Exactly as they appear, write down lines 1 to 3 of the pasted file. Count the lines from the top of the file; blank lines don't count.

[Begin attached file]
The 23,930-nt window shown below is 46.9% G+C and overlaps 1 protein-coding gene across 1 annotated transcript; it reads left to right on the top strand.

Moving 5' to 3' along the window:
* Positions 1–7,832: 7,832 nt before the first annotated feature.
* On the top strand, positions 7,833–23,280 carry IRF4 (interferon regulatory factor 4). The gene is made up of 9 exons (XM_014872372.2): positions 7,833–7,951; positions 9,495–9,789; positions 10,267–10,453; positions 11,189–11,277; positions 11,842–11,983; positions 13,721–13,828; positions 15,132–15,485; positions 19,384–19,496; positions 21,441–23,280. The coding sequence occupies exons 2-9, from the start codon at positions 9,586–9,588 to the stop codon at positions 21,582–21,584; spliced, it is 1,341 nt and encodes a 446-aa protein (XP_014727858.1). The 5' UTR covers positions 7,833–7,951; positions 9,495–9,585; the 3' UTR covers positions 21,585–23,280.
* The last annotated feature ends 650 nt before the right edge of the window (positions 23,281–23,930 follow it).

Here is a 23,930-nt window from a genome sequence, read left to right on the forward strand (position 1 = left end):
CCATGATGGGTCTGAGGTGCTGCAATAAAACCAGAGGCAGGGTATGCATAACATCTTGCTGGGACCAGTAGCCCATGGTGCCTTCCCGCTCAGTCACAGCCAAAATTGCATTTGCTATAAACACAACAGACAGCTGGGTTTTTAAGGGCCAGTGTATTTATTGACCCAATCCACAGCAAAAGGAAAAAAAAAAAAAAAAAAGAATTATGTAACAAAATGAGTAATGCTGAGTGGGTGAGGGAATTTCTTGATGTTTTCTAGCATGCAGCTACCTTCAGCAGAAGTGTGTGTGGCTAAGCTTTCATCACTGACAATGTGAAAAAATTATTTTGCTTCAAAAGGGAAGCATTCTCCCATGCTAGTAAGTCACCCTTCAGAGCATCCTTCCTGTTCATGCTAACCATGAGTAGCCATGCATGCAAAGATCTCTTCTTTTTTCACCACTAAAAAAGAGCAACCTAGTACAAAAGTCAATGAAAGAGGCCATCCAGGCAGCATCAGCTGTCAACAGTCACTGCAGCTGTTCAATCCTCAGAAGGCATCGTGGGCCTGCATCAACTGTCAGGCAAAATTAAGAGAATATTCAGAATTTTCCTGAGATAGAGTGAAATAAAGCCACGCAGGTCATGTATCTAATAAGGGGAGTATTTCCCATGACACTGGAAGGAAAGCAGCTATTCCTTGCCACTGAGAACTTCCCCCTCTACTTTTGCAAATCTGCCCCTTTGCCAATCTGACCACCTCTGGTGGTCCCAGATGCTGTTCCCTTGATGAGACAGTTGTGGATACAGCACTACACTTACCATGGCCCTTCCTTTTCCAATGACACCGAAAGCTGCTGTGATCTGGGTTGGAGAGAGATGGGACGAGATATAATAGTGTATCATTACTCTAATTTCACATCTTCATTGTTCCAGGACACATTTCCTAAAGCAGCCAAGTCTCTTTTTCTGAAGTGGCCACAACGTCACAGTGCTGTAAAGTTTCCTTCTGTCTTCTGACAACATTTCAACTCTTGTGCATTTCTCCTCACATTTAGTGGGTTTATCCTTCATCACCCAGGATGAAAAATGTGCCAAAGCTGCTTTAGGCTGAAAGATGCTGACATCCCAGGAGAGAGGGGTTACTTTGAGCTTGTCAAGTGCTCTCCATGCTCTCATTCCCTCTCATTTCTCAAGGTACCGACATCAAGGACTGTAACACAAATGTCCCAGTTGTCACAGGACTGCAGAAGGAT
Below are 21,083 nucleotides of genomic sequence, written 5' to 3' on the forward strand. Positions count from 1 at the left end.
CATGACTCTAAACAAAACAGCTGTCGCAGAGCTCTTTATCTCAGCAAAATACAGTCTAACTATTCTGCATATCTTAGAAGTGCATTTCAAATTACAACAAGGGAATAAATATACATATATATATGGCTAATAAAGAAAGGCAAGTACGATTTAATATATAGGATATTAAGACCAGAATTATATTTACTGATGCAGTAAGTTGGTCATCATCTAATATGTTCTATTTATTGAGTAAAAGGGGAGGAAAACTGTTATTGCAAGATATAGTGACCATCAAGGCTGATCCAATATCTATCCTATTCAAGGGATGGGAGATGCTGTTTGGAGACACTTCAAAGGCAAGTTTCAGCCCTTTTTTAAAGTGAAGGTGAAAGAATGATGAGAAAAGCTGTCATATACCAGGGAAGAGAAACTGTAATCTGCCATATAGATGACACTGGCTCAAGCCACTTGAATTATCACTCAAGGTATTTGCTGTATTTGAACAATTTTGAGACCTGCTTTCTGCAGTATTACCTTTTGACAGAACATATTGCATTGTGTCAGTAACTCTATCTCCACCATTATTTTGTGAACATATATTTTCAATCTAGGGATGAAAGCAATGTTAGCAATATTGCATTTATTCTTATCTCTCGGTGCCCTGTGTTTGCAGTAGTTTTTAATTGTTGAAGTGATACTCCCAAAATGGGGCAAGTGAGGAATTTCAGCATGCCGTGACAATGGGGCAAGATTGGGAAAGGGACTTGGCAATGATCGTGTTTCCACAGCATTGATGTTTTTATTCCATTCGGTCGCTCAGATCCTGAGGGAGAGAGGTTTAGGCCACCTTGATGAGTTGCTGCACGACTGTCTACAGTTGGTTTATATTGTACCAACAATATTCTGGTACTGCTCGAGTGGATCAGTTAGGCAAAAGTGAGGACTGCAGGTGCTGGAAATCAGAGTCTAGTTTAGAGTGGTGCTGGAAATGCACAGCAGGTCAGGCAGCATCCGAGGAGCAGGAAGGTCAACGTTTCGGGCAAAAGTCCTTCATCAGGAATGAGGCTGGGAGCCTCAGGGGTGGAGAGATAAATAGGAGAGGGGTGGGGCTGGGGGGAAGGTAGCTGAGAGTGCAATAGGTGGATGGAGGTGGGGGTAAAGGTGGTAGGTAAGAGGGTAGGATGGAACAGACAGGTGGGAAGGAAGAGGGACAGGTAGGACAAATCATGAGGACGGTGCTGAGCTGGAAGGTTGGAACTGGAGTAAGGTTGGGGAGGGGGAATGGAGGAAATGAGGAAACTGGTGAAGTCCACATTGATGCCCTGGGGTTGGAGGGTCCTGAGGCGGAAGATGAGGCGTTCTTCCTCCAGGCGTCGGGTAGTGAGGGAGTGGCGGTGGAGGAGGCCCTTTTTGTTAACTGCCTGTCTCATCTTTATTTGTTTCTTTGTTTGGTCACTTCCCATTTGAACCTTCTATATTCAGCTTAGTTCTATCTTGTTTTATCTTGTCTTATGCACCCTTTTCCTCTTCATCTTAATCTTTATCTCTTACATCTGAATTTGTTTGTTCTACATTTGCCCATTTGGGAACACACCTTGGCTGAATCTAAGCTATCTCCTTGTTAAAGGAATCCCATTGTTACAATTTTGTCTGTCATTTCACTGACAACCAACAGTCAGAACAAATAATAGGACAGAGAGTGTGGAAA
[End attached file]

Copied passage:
The 23,930-nt window shown below is 46.9% G+C and overlaps 1 protein-coding gene across 1 annotated transcript; it reads left to right on the top strand.

Moving 5' to 3' along the window:
* Positions 1–7,832: 7,832 nt before the first annotated feature.